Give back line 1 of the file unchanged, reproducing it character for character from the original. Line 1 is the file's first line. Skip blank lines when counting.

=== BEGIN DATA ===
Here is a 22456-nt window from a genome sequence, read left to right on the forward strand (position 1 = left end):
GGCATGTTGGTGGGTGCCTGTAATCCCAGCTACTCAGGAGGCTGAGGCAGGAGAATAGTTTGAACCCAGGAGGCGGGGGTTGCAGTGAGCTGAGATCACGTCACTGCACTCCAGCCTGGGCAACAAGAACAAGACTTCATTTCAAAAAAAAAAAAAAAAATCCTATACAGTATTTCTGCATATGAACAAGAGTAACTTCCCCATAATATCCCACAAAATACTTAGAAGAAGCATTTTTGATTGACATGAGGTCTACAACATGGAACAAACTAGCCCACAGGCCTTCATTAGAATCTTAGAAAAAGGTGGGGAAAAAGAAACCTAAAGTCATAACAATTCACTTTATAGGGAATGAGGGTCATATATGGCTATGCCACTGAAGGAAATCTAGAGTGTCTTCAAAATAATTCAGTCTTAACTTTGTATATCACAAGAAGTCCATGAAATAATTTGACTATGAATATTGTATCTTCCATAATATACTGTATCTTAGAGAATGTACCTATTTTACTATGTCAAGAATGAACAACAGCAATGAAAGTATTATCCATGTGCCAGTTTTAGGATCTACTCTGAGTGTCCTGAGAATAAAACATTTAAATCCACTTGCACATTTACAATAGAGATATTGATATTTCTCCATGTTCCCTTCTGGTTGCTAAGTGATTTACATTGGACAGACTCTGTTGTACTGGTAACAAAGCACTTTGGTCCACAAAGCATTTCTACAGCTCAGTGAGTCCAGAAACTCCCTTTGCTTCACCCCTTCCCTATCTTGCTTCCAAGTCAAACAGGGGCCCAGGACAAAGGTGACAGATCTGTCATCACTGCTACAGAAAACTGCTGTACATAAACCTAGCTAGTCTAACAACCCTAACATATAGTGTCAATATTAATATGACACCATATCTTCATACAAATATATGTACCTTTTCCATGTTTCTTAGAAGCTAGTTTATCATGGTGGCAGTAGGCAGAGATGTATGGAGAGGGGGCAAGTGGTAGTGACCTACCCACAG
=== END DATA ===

Here is a 22456-nt window from a genome sequence, read left to right on the forward strand (position 1 = left end):